Yes, it is grief, Lauren. With death comes grief, even though we sometimes want to skip right over it. Grief is uncomfortable, but the older I get, the more I understand its value in our healing.

  5. blankTammy Kennington

    Oh, Lisa, this penetrates deep. Thank you for pouring your heart out in black and white for me to read.

    I love this–“God always empties the tomb.” Thank you, Jesus!

    Your article blessed me today.

    Peace and grace,
    Tammy

    1. blankLisaNotes Post author

      Thanks, Tammy. This is a topic that was rolling around in my mind (and in my life) and I just had to write it all down to begin my own healing. I always want to be on watch for that empty tomb too!

  6. blankDonna B Reidland

    Lisa, I had never thought of it that way, the idea of small deaths. But we do all have them, don’t we?! I guess I’m experiencing one now as my mother ages and becomes more confused. Of course, there have been many others. And like you said, some healed rather quickly but some seem to linger waiting for something to happen or be said to bring the disappointment back up. Thanks for sharing and giving me a new way to consider life’s disappointment.

    1. blankLisaNotes Post author

      I’m sorry you’re experiencing those small deaths with your mother as she ages, Donna. I did the same with my mother. It was painful. An older friend told me at the time that as her own mother slipped into dementia, she felt that her mother had died and was being replaced with this new woman, but that she learned to love the new woman too. It brought me comfort to think of it that way. Praying for you as you watch your mother decline. I know if we live long enough, we will all decline as well. I pray others will be patient with me when it’s my turn.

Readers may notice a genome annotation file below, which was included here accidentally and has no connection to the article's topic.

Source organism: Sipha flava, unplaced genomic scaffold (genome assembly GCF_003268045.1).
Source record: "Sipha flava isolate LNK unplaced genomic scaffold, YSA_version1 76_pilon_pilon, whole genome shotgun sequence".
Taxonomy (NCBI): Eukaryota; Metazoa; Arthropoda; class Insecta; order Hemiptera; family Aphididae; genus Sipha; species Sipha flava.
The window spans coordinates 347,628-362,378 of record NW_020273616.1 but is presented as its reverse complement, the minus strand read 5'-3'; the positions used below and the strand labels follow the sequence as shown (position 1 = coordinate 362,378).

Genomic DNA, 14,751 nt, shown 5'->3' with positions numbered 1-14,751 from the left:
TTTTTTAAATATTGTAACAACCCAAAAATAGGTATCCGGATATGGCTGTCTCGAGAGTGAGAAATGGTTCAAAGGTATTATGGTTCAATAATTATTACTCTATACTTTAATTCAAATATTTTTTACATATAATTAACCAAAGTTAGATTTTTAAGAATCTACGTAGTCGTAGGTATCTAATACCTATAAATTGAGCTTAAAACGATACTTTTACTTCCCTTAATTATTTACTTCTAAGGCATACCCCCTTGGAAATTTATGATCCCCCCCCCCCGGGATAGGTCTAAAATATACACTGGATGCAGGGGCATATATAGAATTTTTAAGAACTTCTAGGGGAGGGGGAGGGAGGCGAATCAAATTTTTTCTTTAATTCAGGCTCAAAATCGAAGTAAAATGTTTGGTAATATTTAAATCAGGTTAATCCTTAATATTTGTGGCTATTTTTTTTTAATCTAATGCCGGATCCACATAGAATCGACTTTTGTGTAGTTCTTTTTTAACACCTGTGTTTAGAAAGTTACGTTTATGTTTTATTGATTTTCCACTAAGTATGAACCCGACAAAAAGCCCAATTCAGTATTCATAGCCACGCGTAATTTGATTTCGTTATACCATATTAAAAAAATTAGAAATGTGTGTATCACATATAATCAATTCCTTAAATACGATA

7. blankTea With Jennifer

    Great post Lisa!
    Oh, I truly relate to this today for I am not a stranger to grief & loss.
    I resonate with your following statement;
    “Don’t grab hold and claim complete ownership of children, of money, of beauty. Keep an open hand. We can still love strong, but hold on loosely.”

    And dare I say our dreams too, that don’t come to fruition…💐
    Bless you,
    Jennifer

    1. blankLisaNotes Post author

      I know you have experienced major losses along your journey, Tammy. I appreciate that you share about those periodically on your blog; I learn from you. I had a tight grip on the current dream that I’m now grieving. I want to learn to hold the replacement dream more loosely, yet still experience the joy that comes from dreaming. It’s sometimes a tricky thing to do.

  8. blankLisa Blair

    I’m sad to hear of this new uncertainty, “I’m still in the middle of uncertainty with my newest small death. As I mourn, I’m trusting God with my grief. I throw myself on his mercy and goodness.” Thank you for the reminder to trust Him and to throw ourselves upon His mercy.

    This is definitely a nugget of wisdom, “Recognizing we’re just temporary stewards of God’s good gifts, not permanent entitled owners, is a healthier way to pass through this world.”

    1. blankLisaNotes Post author

      Thanks, Lisa. I suppose losses don’t come easy to anyone, at any age or stage of life. As I get older, they still hurt just as much; I just want to run quicker to God’s mercy in the pain (even with my arthritic joints, ha).

  9. blankJean Wise

    I am so sorry you are going through this difficult time. I loved what you wrote tho:
    Change is a constant. Expect it. Experience it. Grieve it. Go to its funerals

    We do need to allow ourselves time to mourn, rest and move on. Holding things lightly is one of my mantras and has gotten me through many tough spots. May God use this small death to resurrect new life within you!